Breeding Corydoras burgessi, Axelrod 1987

Adrian Payne


f the approximately 35 species of Corydoras that 1 am currently keeping in my fishhouse, Corydoras burgessi rates fairly closely to the top of my all time favourites list. I am aware that this species was spawned by several members of the Northern Area Group approximately 2 years ago, but 1 thought members may be interested in this account of breeding the species.



Corydoras burgessi

Corydoras burgessi


1 have had a pair of C. burgessi for approximately 5 years, they were mistakenly labeled as C. adolfoi in a shop in Romford, Essex. The female at the time was about 50mm (TL) so at a conservative estimate she must be now around 6 to 7 years old. 1also came across my six other fish by accident. About 2 years ago Wholesale Tropicals at Bethnal Green imported several boxes of C. adolfoi, and one day while looking through the tank in the shop, 1 found these C. burgessi and a lone C. imitator in amongst the C. adolfoi. Fortunately the six fish turned out to be 3 pairs. Eventually all eight fish were placed in a 24 x 15 x 18 tank which was filtered by an Eheim internal filter and decorated with bogwood and Java fern. Here they stayed in the back bedroom of my house until my fish house was completed in mid January this year (1994). At this time 1 moved this and many other tanks outside. The basic set up remained the same except that the Java fern has been removed from the tank.

On the 2nd of February this year whilst in the fish house 1 became aware of an increased activity in the C. burgessi tank. On having a quick look 1 found about 8 - 12 eggs stuck to the glass in the far left hand corner of the tank. The fish spawned as four pairs each male appearing to chase "his own female" around the tank before coming together in the usual 'T' position. Each female would carry 1 and on occasions 2 eggs in her ventral fins and the eggs were placed in either the corners of the tank or around the rim of the live food bowl at the front of the tank.

From the first spawning 1 removed 105eggs which were placed into a small heated tank of filtered rain water. The tank was filtered by a small sponge filter and a drop of Myxazin was added to try and reduce the number of eggs becoming fungussed. Of these eggs approximately 70 were fertile and at a temperature of 78' ~ 79' F the eggs hatched in 3 to 4 days.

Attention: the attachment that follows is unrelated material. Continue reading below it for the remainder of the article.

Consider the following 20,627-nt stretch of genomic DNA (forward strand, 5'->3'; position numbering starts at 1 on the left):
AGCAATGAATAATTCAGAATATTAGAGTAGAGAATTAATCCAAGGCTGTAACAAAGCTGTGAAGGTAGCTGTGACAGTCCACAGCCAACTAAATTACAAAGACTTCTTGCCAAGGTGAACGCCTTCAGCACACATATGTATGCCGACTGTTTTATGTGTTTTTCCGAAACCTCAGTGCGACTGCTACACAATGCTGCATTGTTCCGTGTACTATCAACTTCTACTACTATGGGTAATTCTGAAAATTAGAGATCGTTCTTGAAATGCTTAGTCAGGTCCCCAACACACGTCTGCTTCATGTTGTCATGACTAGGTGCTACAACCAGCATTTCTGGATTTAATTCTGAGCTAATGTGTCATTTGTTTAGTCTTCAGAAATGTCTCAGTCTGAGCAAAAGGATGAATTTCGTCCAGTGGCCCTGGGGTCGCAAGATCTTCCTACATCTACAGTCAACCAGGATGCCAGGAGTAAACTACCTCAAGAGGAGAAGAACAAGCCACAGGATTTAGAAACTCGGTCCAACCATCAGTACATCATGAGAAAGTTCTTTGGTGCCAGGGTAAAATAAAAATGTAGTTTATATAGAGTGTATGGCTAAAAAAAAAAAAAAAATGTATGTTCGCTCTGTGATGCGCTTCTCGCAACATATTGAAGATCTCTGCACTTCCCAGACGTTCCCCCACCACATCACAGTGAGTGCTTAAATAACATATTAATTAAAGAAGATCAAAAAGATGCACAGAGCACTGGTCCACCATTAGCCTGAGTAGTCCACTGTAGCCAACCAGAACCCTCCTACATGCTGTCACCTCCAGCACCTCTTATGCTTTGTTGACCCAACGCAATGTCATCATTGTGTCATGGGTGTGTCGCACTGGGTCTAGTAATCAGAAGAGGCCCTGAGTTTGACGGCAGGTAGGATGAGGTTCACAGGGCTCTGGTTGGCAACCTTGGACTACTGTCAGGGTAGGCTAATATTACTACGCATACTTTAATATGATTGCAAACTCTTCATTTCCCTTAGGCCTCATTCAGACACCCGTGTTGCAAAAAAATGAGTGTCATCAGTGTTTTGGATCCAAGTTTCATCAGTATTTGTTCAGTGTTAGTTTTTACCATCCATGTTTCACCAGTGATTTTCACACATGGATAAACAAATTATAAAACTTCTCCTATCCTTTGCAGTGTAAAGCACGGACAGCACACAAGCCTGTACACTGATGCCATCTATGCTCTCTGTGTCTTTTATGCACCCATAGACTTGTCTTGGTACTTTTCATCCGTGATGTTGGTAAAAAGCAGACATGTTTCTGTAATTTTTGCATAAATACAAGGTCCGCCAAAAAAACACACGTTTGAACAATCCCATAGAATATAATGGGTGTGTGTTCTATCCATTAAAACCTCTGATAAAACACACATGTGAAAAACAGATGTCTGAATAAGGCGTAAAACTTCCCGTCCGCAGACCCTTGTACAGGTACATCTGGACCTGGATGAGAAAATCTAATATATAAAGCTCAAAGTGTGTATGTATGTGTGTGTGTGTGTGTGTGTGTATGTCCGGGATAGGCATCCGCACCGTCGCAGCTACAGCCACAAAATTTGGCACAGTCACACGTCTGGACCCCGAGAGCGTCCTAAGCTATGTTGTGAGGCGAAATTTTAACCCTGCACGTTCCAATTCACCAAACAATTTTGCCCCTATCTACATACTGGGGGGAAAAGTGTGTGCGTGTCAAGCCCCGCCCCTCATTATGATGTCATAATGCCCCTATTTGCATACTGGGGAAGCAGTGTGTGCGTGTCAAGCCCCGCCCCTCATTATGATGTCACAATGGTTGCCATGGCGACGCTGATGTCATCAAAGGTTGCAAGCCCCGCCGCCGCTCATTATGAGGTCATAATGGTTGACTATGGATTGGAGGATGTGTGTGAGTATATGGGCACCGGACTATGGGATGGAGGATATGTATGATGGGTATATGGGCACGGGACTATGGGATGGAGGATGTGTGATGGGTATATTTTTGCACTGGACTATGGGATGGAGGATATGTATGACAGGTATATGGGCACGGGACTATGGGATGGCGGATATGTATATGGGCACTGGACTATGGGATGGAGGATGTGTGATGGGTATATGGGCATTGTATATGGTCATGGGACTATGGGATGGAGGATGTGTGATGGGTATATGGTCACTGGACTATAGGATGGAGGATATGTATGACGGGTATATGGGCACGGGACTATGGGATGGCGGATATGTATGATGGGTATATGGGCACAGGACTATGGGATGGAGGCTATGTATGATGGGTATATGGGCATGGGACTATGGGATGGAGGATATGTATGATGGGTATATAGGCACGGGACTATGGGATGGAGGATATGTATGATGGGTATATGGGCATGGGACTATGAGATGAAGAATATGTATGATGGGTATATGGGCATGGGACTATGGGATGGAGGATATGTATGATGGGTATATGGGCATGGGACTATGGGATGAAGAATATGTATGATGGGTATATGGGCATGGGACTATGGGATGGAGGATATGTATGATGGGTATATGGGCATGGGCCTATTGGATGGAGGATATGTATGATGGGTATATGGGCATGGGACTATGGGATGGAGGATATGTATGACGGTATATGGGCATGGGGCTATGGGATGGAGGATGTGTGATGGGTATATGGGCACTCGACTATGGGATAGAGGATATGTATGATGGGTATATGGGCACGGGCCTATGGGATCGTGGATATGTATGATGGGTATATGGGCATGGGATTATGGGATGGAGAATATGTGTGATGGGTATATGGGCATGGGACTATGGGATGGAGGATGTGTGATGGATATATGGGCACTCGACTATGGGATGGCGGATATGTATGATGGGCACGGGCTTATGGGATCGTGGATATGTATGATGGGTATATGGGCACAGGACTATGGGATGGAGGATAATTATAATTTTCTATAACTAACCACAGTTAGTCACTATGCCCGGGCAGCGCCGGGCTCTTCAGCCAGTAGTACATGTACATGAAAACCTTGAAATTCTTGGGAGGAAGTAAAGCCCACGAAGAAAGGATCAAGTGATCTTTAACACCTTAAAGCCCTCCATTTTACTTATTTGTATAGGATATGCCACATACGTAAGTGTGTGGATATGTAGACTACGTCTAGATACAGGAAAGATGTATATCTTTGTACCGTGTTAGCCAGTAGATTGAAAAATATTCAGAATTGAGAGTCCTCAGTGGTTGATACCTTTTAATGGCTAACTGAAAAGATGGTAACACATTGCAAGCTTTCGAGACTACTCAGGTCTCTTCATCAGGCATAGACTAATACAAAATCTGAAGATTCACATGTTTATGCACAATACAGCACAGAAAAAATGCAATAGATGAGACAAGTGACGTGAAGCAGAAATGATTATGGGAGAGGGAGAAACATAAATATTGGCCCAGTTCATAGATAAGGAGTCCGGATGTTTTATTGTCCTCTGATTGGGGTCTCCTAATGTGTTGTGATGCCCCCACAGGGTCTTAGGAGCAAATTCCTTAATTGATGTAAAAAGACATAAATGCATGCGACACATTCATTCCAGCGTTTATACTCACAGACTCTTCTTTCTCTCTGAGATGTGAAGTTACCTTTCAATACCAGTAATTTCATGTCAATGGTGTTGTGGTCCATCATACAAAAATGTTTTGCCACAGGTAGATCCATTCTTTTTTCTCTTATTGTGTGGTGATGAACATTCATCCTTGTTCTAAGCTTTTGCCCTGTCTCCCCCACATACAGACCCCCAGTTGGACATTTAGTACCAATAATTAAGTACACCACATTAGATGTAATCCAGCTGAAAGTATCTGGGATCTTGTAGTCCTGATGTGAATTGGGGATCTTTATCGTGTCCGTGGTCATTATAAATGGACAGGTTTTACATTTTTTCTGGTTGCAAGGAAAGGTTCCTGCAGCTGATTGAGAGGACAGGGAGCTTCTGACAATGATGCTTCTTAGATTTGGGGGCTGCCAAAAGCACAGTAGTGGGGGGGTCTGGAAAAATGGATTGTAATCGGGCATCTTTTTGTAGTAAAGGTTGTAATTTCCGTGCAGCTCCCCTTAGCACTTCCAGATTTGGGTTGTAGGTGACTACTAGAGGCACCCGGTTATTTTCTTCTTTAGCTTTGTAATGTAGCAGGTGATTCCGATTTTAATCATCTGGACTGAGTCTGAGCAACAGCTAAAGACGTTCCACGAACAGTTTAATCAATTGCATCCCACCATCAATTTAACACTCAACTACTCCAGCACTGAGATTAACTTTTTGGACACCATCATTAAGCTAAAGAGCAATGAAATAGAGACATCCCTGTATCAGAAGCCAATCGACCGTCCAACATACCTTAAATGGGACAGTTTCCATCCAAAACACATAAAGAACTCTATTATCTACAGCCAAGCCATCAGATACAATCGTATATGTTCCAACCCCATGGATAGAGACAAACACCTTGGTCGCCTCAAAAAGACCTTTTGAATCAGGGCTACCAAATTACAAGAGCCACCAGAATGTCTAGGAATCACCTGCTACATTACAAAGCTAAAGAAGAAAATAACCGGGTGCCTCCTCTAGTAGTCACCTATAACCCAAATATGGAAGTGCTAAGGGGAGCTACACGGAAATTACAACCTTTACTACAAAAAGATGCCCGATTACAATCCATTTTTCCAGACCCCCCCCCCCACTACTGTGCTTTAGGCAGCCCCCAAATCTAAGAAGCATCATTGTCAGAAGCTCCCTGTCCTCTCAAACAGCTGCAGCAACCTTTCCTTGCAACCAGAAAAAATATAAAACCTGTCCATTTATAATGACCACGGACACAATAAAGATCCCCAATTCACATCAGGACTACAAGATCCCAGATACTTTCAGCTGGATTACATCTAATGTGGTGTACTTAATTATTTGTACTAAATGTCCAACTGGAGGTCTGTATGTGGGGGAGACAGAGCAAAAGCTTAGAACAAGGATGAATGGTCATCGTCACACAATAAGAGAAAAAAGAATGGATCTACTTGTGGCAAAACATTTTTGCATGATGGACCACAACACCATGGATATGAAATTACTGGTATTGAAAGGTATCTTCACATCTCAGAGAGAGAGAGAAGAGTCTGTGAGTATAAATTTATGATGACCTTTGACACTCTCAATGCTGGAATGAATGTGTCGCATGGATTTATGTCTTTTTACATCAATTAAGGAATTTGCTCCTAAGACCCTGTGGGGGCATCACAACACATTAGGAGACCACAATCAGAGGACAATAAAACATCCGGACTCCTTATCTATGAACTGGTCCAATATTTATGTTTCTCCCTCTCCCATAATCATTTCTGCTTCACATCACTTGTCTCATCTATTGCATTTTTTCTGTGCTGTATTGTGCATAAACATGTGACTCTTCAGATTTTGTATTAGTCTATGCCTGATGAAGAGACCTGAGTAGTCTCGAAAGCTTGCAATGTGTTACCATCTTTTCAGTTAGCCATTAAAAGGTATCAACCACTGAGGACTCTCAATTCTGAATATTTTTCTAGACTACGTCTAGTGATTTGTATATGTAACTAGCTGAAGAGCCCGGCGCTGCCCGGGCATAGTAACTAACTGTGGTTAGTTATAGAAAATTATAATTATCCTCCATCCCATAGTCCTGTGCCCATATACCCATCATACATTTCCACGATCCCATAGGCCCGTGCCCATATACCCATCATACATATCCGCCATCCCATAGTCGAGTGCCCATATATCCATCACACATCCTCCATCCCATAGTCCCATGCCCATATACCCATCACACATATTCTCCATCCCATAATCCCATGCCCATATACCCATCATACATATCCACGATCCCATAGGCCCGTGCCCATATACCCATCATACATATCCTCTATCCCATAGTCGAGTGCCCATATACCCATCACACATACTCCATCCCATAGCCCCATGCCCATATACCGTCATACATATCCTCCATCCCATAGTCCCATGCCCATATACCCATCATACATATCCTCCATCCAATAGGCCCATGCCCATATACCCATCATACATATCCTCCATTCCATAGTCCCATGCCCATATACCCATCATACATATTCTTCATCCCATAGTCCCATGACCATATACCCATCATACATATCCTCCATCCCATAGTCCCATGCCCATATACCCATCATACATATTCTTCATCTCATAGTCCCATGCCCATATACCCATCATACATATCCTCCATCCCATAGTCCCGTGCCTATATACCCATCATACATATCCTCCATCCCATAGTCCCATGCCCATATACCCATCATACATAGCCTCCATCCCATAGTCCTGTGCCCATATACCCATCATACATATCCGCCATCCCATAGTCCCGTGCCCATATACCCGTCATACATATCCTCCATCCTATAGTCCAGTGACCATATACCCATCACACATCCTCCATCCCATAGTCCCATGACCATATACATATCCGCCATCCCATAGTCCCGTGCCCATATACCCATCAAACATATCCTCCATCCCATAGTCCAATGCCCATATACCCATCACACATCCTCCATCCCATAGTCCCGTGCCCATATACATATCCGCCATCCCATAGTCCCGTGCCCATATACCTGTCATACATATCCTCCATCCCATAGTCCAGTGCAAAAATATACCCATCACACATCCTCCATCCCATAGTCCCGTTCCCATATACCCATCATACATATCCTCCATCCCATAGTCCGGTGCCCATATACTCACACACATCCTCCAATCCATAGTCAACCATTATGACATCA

The first food for the fry was liquifry for the first 2 days followed by microworm and Aquarian fry food. After about day seven 1 started to lose quite a number of fry, which 1 have put down to the fish not getting enough "substantial" food early enough. As a result subsequent spawnings now receive newly hatched Brine Shrimp at about day 4 and fortunately this problem, has not reoccurred. From this first spawning 1 raised 35 fry. For growth they were fed 3 to 4 times a day. This normally consisted of Brine Shrimp, flake and frozen Bloodworm and when slightly larger chopped live Tubifex worms.The growth rate of C. burgessi is far quicker than C. adolofi, which as any aquarist who has spawned them knows is painfully slow. But it doesn't seem to be a species that races away in the growth stakes. On this point about 2 weeks after this first spawning a group of C. ellisae spawned for me. This species which lays eggs of only 1 mm in size have produced fry which have passed C burgessi in size despite it's 2 week head start.

The tap water in the part of Kent where 1 live runs at about 7.2 - 7.5 pH with a 15 - 18 GH hardness and the fish spawned at a temperature of 77' F. At the time of writing the C. burgessi are spawning about every 7 - 14 days and on average they are producing between 20 - 50 eggs per spawning. The average size of the broods raised are about 75% of the eggs laid. Furthermore they do not appear to favour a particular time of day to spawn. I have observed them spawning during morning, afternoons and evenings and have even found eggs that have been laid over night.

This Article first appeared in the Catfish Association of Great Britain Newsletter in the third issue of 1994.

Photo Credit:
© Ian Fuller @CorydorasWorld




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